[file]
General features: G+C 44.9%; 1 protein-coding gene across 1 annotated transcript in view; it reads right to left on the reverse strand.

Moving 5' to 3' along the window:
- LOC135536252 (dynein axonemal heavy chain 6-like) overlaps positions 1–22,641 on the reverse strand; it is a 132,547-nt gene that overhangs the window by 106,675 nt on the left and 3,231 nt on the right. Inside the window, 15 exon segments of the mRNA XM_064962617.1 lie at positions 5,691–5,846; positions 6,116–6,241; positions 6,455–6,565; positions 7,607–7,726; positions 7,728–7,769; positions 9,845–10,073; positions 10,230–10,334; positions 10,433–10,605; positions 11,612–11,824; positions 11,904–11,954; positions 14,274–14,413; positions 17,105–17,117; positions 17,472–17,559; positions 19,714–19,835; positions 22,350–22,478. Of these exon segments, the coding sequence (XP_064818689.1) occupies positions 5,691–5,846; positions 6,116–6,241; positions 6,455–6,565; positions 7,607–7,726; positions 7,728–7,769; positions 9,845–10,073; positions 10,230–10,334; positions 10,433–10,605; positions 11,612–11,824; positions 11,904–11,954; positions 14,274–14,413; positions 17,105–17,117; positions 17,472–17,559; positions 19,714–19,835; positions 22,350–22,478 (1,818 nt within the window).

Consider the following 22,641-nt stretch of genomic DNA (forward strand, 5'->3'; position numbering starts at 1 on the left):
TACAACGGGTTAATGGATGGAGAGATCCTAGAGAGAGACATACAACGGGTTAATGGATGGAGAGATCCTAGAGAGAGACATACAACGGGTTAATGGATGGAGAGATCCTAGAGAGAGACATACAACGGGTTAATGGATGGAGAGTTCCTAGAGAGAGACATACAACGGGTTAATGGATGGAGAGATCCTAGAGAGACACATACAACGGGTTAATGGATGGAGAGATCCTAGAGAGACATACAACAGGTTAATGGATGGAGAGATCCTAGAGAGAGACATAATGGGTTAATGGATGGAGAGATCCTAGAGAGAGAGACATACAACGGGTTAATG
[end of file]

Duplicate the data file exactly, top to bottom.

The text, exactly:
General features: G+C 44.9%; 1 protein-coding gene across 1 annotated transcript in view; it reads right to left on the reverse strand.

Moving 5' to 3' along the window:
- LOC135536252 (dynein axonemal heavy chain 6-like) overlaps positions 1–22,641 on the reverse strand; it is a 132,547-nt gene that overhangs the window by 106,675 nt on the left and 3,231 nt on the right. Inside the window, 15 exon segments of the mRNA XM_064962617.1 lie at positions 5,691–5,846; positions 6,116–6,241; positions 6,455–6,565; positions 7,607–7,726; positions 7,728–7,769; positions 9,845–10,073; positions 10,230–10,334; positions 10,433–10,605; positions 11,612–11,824; positions 11,904–11,954; positions 14,274–14,413; positions 17,105–17,117; positions 17,472–17,559; positions 19,714–19,835; positions 22,350–22,478. Of these exon segments, the coding sequence (XP_064818689.1) occupies positions 5,691–5,846; positions 6,116–6,241; positions 6,455–6,565; positions 7,607–7,726; positions 7,728–7,769; positions 9,845–10,073; positions 10,230–10,334; positions 10,433–10,605; positions 11,612–11,824; positions 11,904–11,954; positions 14,274–14,413; positions 17,105–17,117; positions 17,472–17,559; positions 19,714–19,835; positions 22,350–22,478 (1,818 nt within the window).

Consider the following 22,641-nt stretch of genomic DNA (forward strand, 5'->3'; position numbering starts at 1 on the left):
TACAACGGGTTAATGGATGGAGAGATCCTAGAGAGAGACATACAACGGGTTAATGGATGGAGAGATCCTAGAGAGAGACATACAACGGGTTAATGGATGGAGAGATCCTAGAGAGAGACATACAACGGGTTAATGGATGGAGAGTTCCTAGAGAGAGACATACAACGGGTTAATGGATGGAGAGATCCTAGAGAGACACATACAACGGGTTAATGGATGGAGAGATCCTAGAGAGACATACAACAGGTTAATGGATGGAGAGATCCTAGAGAGAGACATAATGGGTTAATGGATGGAGAGATCCTAGAGAGAGAGACATACAACGGGTTAATG